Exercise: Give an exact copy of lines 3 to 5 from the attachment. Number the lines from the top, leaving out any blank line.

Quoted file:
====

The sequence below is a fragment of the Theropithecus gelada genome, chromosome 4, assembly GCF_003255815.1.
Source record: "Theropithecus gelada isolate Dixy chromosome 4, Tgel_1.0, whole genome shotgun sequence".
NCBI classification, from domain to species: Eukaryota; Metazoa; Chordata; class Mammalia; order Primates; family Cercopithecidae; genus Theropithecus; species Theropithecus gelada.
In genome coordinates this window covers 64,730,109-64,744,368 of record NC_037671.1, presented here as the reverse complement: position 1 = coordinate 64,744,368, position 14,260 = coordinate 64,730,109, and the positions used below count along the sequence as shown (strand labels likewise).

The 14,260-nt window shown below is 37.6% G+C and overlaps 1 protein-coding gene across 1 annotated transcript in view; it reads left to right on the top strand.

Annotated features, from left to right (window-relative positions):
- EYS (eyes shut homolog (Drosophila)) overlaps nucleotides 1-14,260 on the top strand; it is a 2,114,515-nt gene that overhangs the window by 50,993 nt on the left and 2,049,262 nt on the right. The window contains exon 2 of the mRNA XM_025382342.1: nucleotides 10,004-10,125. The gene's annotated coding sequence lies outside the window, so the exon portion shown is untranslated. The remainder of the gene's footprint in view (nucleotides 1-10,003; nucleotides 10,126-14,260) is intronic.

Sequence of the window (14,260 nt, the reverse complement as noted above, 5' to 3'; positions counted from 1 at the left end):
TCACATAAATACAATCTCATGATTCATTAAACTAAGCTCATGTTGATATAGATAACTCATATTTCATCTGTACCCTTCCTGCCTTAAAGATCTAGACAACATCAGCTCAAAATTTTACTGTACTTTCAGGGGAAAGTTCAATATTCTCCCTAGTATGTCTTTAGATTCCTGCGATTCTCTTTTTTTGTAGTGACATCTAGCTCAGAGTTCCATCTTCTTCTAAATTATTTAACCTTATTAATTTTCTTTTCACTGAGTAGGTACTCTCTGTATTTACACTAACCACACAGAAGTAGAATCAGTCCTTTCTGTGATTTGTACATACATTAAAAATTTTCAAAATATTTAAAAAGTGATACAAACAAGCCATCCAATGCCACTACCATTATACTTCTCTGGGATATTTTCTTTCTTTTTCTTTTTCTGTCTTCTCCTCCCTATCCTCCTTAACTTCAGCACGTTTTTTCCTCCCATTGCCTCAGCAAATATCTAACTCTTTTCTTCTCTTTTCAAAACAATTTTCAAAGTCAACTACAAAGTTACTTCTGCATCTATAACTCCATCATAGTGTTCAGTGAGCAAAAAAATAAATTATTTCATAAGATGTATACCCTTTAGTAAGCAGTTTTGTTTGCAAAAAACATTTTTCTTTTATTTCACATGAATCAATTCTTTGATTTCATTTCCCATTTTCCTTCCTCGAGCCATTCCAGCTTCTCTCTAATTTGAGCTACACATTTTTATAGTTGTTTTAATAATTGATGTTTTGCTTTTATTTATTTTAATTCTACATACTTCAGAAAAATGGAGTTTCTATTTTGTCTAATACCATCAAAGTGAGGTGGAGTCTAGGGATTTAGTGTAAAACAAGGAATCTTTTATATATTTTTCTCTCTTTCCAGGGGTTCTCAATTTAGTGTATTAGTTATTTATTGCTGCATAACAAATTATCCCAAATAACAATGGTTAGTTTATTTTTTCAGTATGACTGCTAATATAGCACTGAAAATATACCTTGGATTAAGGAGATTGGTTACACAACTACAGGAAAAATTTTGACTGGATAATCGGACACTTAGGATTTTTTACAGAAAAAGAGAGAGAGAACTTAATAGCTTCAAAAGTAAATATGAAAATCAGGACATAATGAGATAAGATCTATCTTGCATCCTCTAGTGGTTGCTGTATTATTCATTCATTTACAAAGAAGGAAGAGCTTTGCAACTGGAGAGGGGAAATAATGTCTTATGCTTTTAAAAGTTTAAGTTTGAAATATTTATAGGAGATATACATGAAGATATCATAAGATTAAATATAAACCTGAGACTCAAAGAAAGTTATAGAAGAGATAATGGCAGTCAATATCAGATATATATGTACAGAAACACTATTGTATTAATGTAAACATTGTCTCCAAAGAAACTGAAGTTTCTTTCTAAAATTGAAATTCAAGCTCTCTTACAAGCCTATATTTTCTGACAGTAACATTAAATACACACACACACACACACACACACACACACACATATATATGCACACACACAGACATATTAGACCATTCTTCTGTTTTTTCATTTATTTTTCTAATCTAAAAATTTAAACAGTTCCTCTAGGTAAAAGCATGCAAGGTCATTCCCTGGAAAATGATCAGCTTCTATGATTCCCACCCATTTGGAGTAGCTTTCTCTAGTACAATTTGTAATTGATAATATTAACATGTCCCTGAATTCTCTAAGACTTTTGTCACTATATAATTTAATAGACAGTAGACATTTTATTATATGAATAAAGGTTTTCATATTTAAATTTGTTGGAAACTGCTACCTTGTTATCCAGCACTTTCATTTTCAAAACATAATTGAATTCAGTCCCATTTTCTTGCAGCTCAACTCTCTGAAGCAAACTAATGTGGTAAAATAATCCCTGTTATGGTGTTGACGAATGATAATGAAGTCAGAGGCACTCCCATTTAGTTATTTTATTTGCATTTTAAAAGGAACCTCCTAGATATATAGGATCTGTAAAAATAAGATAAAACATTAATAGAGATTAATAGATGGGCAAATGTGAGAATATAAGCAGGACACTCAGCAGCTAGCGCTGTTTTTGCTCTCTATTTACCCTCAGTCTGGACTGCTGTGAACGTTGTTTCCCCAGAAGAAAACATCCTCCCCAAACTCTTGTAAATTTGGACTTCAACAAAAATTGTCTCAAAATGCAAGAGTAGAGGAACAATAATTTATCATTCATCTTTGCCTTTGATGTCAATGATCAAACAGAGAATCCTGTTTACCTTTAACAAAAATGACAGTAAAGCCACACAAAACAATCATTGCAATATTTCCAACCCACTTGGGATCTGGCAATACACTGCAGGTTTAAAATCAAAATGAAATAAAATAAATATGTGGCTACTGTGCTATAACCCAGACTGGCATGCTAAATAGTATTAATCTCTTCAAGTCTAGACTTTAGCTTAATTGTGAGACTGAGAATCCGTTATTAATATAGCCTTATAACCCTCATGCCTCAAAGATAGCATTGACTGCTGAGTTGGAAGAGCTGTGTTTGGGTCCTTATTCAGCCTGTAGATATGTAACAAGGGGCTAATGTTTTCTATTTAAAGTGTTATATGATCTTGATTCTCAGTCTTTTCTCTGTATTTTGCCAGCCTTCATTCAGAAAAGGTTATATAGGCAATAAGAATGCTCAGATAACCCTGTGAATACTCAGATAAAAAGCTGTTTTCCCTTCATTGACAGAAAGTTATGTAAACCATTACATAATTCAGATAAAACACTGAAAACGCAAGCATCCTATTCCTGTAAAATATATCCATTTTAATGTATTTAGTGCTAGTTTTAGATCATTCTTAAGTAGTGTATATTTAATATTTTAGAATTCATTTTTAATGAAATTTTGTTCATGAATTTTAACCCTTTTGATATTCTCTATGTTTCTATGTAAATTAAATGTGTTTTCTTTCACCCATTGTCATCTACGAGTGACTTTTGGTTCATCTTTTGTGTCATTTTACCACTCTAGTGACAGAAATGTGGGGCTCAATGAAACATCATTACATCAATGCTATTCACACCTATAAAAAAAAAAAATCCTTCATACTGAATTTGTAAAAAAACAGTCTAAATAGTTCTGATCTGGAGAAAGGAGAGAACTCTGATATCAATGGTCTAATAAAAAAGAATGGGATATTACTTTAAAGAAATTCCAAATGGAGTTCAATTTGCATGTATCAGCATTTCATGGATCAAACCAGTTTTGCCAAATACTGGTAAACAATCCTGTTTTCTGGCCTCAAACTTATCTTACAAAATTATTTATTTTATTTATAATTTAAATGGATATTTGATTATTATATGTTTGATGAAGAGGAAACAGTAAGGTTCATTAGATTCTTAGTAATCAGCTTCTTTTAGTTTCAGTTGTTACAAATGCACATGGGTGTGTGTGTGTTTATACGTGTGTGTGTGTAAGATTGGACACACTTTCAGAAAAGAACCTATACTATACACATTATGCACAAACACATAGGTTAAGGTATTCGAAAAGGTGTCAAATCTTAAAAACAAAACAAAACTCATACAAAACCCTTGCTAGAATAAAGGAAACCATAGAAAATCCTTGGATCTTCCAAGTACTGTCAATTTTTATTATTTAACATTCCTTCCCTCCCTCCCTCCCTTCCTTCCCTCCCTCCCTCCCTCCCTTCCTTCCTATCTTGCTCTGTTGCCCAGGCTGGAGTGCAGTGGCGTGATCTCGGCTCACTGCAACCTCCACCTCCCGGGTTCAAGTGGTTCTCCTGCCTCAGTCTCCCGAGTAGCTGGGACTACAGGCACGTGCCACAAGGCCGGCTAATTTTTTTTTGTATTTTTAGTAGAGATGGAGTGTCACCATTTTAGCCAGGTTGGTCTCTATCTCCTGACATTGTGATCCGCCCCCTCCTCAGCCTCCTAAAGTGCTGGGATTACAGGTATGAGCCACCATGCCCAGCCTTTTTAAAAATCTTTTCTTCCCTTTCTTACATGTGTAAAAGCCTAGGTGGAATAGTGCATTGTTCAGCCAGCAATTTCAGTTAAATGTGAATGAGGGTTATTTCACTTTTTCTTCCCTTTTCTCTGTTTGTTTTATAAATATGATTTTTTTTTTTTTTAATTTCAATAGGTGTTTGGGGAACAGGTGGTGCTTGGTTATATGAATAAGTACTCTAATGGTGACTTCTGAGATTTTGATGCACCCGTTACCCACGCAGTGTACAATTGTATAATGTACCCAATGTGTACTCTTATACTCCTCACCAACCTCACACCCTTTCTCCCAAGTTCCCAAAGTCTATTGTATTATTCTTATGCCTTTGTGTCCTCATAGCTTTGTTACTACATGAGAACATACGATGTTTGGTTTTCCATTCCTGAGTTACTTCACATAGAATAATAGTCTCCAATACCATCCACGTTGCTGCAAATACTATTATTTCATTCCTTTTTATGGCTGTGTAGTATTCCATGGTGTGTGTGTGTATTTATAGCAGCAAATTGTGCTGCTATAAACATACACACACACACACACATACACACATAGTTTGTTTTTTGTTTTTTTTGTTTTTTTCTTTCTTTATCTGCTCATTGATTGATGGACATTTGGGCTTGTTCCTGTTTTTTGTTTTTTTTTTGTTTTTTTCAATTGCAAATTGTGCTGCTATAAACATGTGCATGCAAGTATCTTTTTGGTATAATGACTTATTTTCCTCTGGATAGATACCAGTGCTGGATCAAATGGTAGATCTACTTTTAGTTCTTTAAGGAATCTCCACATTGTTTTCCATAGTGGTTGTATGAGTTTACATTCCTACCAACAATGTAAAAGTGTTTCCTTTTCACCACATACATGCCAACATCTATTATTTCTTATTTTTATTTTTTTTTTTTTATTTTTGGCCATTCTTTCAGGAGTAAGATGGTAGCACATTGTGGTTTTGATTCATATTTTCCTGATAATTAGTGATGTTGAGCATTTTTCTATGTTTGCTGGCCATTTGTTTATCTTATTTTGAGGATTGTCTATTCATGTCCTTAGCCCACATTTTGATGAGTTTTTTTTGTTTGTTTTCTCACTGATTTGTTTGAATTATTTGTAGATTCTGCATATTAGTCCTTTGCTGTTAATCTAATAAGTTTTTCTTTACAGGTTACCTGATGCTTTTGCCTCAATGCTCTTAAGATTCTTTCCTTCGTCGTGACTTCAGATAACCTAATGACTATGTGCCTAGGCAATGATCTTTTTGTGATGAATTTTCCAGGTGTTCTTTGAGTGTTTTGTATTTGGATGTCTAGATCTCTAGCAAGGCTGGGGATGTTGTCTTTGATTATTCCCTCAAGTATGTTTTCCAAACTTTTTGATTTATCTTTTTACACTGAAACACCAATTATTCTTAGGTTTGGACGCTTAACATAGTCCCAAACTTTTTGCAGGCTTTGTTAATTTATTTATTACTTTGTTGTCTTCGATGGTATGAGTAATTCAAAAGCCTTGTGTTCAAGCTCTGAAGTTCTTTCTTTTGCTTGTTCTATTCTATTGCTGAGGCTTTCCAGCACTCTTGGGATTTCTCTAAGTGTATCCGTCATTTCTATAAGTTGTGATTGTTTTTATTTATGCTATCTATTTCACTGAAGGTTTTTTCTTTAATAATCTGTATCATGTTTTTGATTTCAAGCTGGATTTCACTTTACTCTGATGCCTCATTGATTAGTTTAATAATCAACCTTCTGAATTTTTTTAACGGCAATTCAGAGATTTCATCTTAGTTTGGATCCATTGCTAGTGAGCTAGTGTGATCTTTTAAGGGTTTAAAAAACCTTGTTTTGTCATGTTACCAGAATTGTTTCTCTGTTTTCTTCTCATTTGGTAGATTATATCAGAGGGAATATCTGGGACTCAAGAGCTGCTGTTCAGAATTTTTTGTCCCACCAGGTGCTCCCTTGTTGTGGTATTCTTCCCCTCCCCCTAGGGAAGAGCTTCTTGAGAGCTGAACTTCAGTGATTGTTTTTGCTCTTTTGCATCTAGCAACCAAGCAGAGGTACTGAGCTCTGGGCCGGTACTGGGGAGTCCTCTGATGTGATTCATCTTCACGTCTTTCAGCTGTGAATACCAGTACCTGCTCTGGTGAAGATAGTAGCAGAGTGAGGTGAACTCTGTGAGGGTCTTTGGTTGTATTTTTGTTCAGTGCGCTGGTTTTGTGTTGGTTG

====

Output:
NCBI classification, from domain to species: Eukaryota; Metazoa; Chordata; class Mammalia; order Primates; family Cercopithecidae; genus Theropithecus; species Theropithecus gelada.
In genome coordinates this window covers 64,730,109-64,744,368 of record NC_037671.1, presented here as the reverse complement: position 1 = coordinate 64,744,368, position 14,260 = coordinate 64,730,109, and the positions used below count along the sequence as shown (strand labels likewise).

The 14,260-nt window shown below is 37.6% G+C and overlaps 1 protein-coding gene across 1 annotated transcript in view; it reads left to right on the top strand.